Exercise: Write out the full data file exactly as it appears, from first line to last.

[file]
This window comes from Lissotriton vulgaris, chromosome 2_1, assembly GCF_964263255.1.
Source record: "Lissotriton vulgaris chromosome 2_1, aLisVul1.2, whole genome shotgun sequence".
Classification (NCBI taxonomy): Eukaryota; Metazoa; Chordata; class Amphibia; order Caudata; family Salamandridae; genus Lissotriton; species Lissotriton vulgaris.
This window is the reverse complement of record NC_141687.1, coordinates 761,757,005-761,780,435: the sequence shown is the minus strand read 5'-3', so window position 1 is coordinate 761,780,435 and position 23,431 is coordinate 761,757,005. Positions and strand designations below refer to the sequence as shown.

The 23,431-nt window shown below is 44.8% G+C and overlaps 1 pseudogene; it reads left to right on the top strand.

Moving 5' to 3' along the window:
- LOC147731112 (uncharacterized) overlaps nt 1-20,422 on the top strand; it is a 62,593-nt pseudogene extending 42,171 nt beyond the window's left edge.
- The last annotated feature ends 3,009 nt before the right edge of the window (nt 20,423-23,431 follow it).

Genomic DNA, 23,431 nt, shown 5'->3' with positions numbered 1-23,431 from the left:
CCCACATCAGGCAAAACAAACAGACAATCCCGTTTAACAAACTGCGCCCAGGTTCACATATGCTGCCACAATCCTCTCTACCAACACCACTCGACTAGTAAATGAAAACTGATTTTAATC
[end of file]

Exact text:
This window comes from Lissotriton vulgaris, chromosome 2_1, assembly GCF_964263255.1.
Source record: "Lissotriton vulgaris chromosome 2_1, aLisVul1.2, whole genome shotgun sequence".
Classification (NCBI taxonomy): Eukaryota; Metazoa; Chordata; class Amphibia; order Caudata; family Salamandridae; genus Lissotriton; species Lissotriton vulgaris.
This window is the reverse complement of record NC_141687.1, coordinates 761,757,005-761,780,435: the sequence shown is the minus strand read 5'-3', so window position 1 is coordinate 761,780,435 and position 23,431 is coordinate 761,757,005. Positions and strand designations below refer to the sequence as shown.

The 23,431-nt window shown below is 44.8% G+C and overlaps 1 pseudogene; it reads left to right on the top strand.

Moving 5' to 3' along the window:
- LOC147731112 (uncharacterized) overlaps nt 1-20,422 on the top strand; it is a 62,593-nt pseudogene extending 42,171 nt beyond the window's left edge.
- The last annotated feature ends 3,009 nt before the right edge of the window (nt 20,423-23,431 follow it).

Genomic DNA, 23,431 nt, shown 5'->3' with positions numbered 1-23,431 from the left:
CCCACATCAGGCAAAACAAACAGACAATCCCGTTTAACAAACTGCGCCCAGGTTCACATATGCTGCCACAATCCTCTCTACCAACACCACTCGACTAGTAAATGAAAACTGATTTTAATC